The algorithm selects the polynomial relationships and the input combinations that minimize the prediction error in each phase. This prevents exponential growth in the polynomial model generated. Iteration is stopped automatically at a point in time that strikes a balance between model complexity for accurate fitting of the training data and model simplicity that enables it to generalise well with new data. In the classical GMDH-based approach abductive network models are constructed by the following 6 steps [Fallow, 1984]:

i. Separating the original data into training data and testing data.

The available dataset are split into training dataset and testing dataset. The training dataset is used for estimating the optimum network model and the testing dataset is used for evaluating the network model obtained on the new data. Usually a 70-30 splitting rule is employed on the original data, but in this work a pre-determined split used by earlier published work was adopted to allow direct comparison of results.

ii. Generating the combinations of the input variables in each layer.

Many combinations of r input variables are generated in each layer. The number of combinations is p!/((pr)!r!). Here, p is the number of input variables and the value of r is usually taking as 2.

iii. Calculating the partial descriptors

For each input combination, a partial descriptor which describes the partial characteristics of the model is calculated by applying regression analysis on the training data. The following second order polynomial regression relationship is usually used


The output variables yk in Eq. (1) are called intermediate variables.

iv. Selecting optimum descriptors.

The classical GMDH algorithm employs an additional and independent selection data for selection purposes. To prevent exponential growth and limit model complexity, the algorithm selects only relationships having good predicting powers within each phase. The selection criterion is based on root mean squared (RMS) error over the selection data. The intermediate variables which give the smallest root mean squared errors among the generated intermediate variables (yk) are selected.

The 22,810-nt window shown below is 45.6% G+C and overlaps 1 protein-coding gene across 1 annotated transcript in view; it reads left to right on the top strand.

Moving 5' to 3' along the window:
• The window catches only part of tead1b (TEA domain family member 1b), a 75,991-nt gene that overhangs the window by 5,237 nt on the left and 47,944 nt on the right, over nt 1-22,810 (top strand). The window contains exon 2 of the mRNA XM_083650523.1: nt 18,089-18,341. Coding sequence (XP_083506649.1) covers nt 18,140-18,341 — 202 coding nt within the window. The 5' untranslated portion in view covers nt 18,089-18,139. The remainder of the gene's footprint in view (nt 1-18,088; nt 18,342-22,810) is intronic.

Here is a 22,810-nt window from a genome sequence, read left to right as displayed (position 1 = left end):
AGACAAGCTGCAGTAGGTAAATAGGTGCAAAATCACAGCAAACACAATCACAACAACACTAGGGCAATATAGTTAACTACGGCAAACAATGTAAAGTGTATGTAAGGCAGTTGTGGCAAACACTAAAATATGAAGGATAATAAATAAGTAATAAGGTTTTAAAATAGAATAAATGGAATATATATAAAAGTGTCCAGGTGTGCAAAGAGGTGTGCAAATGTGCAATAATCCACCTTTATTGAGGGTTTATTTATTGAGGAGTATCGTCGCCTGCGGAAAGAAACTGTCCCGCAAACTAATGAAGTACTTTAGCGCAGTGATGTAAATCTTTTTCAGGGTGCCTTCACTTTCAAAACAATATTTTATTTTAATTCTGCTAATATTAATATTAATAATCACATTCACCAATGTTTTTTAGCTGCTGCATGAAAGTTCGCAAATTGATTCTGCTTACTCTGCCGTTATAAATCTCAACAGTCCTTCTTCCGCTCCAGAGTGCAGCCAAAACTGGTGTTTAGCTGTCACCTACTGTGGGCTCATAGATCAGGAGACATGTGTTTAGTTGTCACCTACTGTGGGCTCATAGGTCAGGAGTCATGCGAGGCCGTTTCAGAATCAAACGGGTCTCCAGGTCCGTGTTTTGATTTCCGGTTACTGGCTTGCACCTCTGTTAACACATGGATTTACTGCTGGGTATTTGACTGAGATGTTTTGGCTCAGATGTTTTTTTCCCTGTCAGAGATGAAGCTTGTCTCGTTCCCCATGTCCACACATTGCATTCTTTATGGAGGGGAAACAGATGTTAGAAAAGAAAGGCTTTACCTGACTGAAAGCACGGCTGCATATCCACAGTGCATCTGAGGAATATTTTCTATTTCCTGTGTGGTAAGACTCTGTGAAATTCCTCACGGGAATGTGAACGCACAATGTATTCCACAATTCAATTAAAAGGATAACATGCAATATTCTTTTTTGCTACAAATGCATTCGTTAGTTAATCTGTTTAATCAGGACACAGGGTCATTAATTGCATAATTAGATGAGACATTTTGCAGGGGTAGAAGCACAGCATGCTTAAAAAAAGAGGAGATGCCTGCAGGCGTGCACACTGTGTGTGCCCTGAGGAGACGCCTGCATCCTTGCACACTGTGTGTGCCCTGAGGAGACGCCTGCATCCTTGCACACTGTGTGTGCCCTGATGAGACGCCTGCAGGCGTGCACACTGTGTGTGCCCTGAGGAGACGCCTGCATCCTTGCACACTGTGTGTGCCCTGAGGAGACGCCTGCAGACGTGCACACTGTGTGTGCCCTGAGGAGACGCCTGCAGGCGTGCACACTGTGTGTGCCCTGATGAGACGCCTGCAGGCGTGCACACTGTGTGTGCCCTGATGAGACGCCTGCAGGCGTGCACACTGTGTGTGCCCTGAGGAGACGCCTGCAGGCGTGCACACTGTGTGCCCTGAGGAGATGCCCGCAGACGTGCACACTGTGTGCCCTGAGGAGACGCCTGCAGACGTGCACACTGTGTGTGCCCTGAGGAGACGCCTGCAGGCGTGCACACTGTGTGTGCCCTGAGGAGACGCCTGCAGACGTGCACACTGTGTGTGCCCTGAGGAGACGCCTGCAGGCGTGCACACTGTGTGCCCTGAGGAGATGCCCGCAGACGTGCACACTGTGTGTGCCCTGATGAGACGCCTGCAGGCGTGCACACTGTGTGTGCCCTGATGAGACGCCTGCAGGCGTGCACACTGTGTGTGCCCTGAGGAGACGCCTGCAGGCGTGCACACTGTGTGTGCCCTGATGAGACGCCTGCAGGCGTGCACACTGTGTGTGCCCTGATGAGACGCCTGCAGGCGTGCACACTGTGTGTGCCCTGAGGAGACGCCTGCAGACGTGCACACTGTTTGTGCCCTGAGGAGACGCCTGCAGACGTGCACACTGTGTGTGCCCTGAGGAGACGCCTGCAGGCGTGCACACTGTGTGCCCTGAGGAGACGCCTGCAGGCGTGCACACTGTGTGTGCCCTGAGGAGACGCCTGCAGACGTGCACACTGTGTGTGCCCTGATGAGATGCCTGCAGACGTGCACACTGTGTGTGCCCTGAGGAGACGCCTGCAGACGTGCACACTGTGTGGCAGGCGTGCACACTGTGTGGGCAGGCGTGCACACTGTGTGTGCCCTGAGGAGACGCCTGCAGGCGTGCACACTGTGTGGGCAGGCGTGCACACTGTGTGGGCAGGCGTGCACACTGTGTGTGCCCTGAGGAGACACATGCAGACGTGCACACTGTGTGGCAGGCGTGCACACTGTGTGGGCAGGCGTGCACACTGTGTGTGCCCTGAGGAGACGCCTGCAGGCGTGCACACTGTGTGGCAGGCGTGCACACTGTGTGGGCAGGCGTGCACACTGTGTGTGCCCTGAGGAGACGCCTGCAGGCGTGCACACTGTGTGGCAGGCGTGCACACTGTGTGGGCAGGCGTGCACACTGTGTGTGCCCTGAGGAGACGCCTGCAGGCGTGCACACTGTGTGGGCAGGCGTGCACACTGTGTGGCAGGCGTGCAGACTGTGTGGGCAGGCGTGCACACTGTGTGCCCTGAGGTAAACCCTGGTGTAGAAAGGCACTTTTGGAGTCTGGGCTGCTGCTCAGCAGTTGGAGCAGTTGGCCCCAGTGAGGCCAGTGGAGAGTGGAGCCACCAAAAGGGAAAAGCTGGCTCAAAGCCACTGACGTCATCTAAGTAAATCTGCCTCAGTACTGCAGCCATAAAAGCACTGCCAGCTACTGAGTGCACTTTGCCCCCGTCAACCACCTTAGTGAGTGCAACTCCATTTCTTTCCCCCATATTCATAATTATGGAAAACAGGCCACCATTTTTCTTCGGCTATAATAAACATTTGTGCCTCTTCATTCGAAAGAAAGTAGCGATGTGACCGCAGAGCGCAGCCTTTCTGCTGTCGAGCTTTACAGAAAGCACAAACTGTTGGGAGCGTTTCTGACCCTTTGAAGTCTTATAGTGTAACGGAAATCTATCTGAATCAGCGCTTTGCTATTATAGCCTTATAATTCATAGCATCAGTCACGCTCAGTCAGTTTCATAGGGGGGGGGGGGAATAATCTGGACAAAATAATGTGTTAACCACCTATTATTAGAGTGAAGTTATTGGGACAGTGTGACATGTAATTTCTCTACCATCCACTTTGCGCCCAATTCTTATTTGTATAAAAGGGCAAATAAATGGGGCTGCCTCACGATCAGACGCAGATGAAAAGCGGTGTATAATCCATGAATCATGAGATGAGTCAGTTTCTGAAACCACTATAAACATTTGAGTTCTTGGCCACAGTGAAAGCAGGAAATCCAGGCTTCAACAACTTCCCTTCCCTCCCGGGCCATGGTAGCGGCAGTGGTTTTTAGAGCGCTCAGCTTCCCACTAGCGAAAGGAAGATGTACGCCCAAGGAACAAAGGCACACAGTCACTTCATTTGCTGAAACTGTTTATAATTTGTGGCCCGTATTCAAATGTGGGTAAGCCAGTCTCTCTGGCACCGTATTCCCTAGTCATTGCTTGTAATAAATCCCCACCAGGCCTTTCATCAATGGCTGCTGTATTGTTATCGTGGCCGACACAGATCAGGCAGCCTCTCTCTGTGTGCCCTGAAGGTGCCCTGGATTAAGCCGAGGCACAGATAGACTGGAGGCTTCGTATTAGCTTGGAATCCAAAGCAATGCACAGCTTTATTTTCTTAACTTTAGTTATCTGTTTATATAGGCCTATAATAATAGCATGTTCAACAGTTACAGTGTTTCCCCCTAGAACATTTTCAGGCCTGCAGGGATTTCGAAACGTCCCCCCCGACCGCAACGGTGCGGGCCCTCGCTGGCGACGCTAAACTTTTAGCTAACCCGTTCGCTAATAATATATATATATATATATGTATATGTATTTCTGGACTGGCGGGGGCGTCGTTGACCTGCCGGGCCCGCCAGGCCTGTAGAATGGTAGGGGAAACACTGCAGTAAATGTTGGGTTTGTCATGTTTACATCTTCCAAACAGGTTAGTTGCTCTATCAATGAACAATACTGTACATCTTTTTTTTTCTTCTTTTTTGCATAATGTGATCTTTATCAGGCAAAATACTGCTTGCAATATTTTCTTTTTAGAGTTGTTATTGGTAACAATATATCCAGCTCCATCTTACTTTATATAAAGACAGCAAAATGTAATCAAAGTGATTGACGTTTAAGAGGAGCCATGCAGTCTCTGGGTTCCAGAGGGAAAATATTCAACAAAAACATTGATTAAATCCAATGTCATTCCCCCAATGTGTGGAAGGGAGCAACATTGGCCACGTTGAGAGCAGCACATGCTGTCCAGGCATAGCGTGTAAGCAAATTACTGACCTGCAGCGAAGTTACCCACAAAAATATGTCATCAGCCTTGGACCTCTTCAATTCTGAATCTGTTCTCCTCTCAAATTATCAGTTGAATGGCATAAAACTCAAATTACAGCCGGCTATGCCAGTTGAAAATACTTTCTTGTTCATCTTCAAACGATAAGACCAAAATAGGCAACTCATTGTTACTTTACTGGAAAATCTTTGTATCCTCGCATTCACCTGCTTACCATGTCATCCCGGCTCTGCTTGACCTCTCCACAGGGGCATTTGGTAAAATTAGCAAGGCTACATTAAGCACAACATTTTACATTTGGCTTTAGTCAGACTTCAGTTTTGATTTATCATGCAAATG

v. Iteration

Steps III and IV are iterated where optimum predictors from a model layer are used as inputs to the next layer. At every iteration, the root mean squared error obtained is compared with that of the previous value and the process is continued until the error starts to increase or a prescribed complexity is achieved. An increasing root mean squared error is an indication of the model becoming overly complex, thus over-fitting the training data and will more likely perform poorly in predicting the selection data.

vi. Stopping the multi-layered iterative computation

Iteration is stopped when the new generation regression equations start to have poorer prediction performance than those of the previous generation, at which point the model starts to become overspecialized and, therefore, unlikely to perform well with new data.